Sunday, August 11, 2013

How I use a Master List to Organize my Brain, Budget, Time and Energy and Make my Home What I Want

My family and I are living in our third house.

We've been here about a year and half now, and for me that's about the perfect amount of time to have lived in a space so I really know what I like about it, what is working, and what is not.

So when I was recently sitting in a waiting room, with my laptop but no wi-fi, I took advantage of the time and pounded out a Master List for our home... what I want to add, what needs to be cleaned out, moved, painted, organized, or repaired.  It could be as small as patching a nail hole in the wall, or as big as possibly adding a built-in to a room.

It is a regular old list, in a word document, and it's long.  In 12 point font, it's 3 pages long.  And that does not include several spaces inside and outside our home because we are plotting a garage addition, so it's very likely those spaces will be affected.  Here are the contents of my list as it stands now:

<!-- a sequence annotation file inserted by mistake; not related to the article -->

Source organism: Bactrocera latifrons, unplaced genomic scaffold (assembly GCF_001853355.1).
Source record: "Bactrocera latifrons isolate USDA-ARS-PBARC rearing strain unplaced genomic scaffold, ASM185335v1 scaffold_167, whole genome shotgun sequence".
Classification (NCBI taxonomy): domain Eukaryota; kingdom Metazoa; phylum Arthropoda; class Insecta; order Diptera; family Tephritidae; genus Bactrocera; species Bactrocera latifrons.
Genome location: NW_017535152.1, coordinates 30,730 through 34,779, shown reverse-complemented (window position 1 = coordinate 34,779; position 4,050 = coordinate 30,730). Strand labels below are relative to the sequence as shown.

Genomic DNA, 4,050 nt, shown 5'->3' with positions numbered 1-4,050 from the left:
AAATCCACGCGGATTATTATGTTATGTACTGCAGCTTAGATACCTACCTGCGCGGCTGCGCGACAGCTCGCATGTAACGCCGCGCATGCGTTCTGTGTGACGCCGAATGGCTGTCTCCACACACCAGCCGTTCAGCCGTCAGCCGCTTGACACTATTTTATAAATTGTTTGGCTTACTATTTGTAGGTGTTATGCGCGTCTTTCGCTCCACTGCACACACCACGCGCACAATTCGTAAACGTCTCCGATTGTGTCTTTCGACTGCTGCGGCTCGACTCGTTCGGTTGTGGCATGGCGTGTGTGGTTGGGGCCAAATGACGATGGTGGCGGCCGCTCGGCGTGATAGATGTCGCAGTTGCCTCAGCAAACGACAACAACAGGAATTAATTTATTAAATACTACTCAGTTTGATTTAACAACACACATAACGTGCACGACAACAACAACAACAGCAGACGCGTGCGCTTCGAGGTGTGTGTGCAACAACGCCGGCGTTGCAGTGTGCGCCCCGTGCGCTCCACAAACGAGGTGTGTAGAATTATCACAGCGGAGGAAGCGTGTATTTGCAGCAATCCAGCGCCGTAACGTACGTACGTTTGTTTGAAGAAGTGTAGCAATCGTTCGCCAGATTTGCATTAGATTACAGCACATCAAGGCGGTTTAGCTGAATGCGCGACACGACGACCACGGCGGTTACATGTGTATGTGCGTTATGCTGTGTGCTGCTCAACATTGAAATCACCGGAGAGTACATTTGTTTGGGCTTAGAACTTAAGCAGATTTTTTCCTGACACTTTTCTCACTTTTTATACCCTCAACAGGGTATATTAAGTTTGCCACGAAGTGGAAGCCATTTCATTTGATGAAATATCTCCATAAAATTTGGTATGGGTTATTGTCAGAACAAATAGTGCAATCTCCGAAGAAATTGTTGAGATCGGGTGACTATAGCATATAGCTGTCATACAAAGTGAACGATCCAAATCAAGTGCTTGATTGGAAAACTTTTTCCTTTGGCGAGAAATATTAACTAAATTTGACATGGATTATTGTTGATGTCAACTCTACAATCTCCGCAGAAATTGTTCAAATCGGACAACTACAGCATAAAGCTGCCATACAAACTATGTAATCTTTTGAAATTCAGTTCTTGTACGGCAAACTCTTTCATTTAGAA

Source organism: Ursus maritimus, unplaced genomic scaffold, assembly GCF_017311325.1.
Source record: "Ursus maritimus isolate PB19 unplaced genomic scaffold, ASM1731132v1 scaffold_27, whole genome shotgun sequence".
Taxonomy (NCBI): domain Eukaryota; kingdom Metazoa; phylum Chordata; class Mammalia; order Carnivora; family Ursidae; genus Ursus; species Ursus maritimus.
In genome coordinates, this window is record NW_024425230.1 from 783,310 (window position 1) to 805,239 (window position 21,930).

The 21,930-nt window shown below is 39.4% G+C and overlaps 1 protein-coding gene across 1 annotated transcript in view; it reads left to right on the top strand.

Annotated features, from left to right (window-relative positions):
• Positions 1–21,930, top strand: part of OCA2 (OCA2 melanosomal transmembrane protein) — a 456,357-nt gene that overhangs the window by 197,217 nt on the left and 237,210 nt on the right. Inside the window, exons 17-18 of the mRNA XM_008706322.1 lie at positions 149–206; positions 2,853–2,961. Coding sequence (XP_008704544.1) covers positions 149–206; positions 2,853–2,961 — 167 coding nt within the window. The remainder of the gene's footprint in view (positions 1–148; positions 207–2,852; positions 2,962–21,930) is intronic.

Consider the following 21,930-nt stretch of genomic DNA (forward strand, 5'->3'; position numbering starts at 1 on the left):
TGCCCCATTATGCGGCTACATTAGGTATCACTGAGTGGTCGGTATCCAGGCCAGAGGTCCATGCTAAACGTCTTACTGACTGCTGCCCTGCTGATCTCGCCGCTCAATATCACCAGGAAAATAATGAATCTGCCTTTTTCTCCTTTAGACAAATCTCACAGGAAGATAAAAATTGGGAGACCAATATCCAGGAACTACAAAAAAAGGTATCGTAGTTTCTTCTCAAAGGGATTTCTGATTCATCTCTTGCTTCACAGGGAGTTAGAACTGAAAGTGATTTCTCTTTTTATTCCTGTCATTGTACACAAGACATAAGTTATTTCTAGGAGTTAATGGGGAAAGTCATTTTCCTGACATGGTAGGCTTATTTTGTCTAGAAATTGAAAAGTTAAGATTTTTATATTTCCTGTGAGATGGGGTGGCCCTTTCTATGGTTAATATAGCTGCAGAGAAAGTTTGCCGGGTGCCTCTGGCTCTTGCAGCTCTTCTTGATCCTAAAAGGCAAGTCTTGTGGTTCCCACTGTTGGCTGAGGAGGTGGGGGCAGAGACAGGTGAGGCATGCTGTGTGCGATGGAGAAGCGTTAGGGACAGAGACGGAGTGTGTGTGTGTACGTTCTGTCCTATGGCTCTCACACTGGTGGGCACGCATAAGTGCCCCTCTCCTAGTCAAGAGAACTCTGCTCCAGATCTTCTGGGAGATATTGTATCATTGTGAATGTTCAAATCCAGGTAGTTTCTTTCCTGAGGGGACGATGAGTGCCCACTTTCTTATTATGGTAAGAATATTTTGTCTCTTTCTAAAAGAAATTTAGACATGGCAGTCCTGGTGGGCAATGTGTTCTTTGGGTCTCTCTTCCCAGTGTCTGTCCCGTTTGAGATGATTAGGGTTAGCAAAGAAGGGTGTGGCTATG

Home Project Master List
July 2013

Living Room:
Change out Rug
Remove mirror over fireplace
Add pattern to backs of bookshelves
Gallery wall:
  Aitkin map
  Kentucky state print
  b+w photos – old family photos, wedding photos, kids
  something chevron
  DIY my old Kentucky home sign
  Printer's drawer
Need Clock
Add sconces
New coffee table?
Mantle décor
Baskets/Boxes for shelf storage
Radio/CD/mp3 player
Fix/refresh curtains
Furniture layout??

Columns/room dividers?
Figure out piano placement

Dining room:
Add built-in under windows?
Get rid of white freestanding cabinet – move to basement? Move to Guest room for desk/TV?
Refresh china hutch – paint?? just inside glass doors? Add lights inside?
Fix broken dining chair
Source more seating? 
Bigger table??
          Main Hallway:
Close up old wires sticking out
Add built-in cabinet/shelves/hall bench or hooks?
finish drywall
add shelving, hooks, etc.
wallpaper/stencil back?
Close up old light fixture
Inside of door – chalkboard paint? Cork?
Build in a bench?

Stair runner
Hallway gallery

Upstairs Hallway:
Remove desk?? Build in linen closet instead?
Add wall décor
Clean carpet

Upstairs Bath:
Find freestanding cabinet for storage or build one in.
Paint vanity?
Remove grout? Regrout? Retile?
Glass in a shower?
Wall décor
Remove shower water pik
Remove towel rack that's falling off the wall

Guest Room
Blinds/curtains to block light
Add TV
Add seating/bench/chair
Change out headboard
Paint nightstands
Paint lamps/Get new shades
Wall décor
Add shelving in closet